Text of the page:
Together in Electric Dreams
Newly sprung London VFX shop Electric Theatre has potential star wattage.By: Alexandra Jardine, Published: Jan 24, 2012
"It's Wednesday and we've already won three projects this week," says Lee Pavey of the Electric Theatre Collective--modestly, it has to be said, as the last way this talented bunch of ex-Mill alumni say they want to come across is arrogant. Pavey is just noting a straight-up fact, one that illustrates how well his new VFX shop is doing after just four months in existence. "People are really responding to our work."
Since September, when Pavey, together with James Sindle, Giles Cheetham and Dan Stanhope Marum set up Electric Theatre Collective in London, they've created effects for big name clients including BT, Mercedes and O2. Their talent for creating TV commercials with stunning visual effects is never more evident than in the Mercedes spot, Thanks, Airbag, for Jung von Matt and directed by Lynn Fox at Blink, which has just broken. The effects make accidents look like an elegant dance, featuring car-less gliding along highways--and then colliding with each other, protected by inflating bags.
They Play With Muppets, Too
But the team is also striking out with some more unusual projects. They have just finished working with Microsoft Studios Soho Productions on an Xbox 360 game project for Sesame Street that utilizes Kinect, that the team says could herald the future of for kids' TV shows. The game, Kinect Sesame Street TV, was demo'd at CES and is slated to launch this summer. It will allow children to actually interact with characters from the show in new ways, such as "helping"characters like Elmo and Cookie Monster with tasks on Sesame Street using gestures and voice commands.
Although the four were happy at the Mill, they had put in several years there (Pavey and Cheetham spent time at the L.A. outpost, while Marum Stanhope spent a year in New York. Sindle, meanwhile, was deputy head of 3D at The Mill London). Setting up on their own was the next logical step, says Cheetham, allowing them to get closer to the creative work. "We wanted a bit more control." In particular, Pavey and Cheetham say they were were attracted by the small business feel at The Mill LA, a smaller outfit than London.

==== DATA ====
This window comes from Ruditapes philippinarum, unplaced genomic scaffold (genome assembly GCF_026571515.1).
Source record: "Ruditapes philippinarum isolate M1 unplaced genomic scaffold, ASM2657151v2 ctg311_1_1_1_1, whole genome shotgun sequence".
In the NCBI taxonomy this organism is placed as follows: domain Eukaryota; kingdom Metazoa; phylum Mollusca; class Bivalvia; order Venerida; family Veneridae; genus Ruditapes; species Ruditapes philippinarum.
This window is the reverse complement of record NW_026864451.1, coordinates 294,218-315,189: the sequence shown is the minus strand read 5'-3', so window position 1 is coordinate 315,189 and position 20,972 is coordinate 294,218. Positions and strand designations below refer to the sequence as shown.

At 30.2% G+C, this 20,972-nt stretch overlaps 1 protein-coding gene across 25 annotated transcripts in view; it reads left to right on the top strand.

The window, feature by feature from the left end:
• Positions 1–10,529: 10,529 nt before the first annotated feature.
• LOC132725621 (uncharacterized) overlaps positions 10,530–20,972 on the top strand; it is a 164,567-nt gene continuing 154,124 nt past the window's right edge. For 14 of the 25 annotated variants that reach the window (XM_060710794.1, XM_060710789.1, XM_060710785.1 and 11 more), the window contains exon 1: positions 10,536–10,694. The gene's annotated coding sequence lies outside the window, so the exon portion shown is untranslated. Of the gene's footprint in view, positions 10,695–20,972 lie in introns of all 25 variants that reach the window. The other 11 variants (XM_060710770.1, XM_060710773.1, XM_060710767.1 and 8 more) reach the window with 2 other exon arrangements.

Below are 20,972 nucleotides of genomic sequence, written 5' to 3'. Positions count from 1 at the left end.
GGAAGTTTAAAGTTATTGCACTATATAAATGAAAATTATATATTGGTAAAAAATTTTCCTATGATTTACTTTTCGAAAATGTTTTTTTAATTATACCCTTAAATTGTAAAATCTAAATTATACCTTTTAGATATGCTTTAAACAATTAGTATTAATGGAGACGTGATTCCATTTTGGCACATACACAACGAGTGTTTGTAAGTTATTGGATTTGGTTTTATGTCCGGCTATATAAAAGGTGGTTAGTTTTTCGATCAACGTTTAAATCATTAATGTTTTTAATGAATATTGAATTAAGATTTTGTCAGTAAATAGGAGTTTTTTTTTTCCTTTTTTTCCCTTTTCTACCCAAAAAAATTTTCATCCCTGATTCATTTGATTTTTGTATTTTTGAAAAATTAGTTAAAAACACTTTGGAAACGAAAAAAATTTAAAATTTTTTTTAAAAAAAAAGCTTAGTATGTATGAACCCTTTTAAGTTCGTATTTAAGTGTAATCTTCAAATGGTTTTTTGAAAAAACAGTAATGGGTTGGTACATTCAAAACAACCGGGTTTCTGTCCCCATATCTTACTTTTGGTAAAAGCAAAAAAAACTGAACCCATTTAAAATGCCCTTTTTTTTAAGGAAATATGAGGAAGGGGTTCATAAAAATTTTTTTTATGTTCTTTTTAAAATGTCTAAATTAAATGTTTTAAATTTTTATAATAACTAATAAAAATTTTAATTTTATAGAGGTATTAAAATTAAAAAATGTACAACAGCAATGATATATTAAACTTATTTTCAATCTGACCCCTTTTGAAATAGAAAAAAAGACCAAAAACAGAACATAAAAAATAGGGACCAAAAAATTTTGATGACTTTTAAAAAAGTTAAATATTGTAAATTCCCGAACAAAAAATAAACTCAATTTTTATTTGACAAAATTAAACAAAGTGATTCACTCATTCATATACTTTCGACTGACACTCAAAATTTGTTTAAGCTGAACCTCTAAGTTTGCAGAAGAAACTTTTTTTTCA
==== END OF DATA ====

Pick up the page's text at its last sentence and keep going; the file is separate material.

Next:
In their new single-floor, open-plan office, they're at the coalface (together with Sindle's terrier, Dot, who has been with them since launch and comes to the office every day). When researching their launch, they found a common "niggle" from clients working with the bigger VFX shops was that they would have an initial meeting with one lot of people, then discuss strategy with someone else and finally have a whole different team working on the project. "We will pick up the phone when clients call, and they know that the conversations they have with us will be about the whole project," says Cheetham.
Clients are also no doubt attracted by Electric Theatre's painstaking attention to detail that has been evident in Mill work such as Lynx's "Fallen Angels" (for which Sindle persistently harangued a Natural History Museum bird expert in order to get the wings right - see the Behind the Scenes film here). Researching the new Mercedes spot, they spent days going through crash-test footage, trying to understand automobile's crumple zones.
Although they say the first few months have been about dipping their toes in the water, and re-introducing themselves to old clients, they are more than pleased with the quality of the work coming in their door. Four months in, it's full steam ahead from the Electric Theatre crew, with a new website about to launch and several new clients under their belts. Says Sindle: "It isn't about what we did in the past--that's a given. From now on, it's about the work we are doing now."
And. . . even though it's not about the past, check out a bit more of the team's work from previous gigs: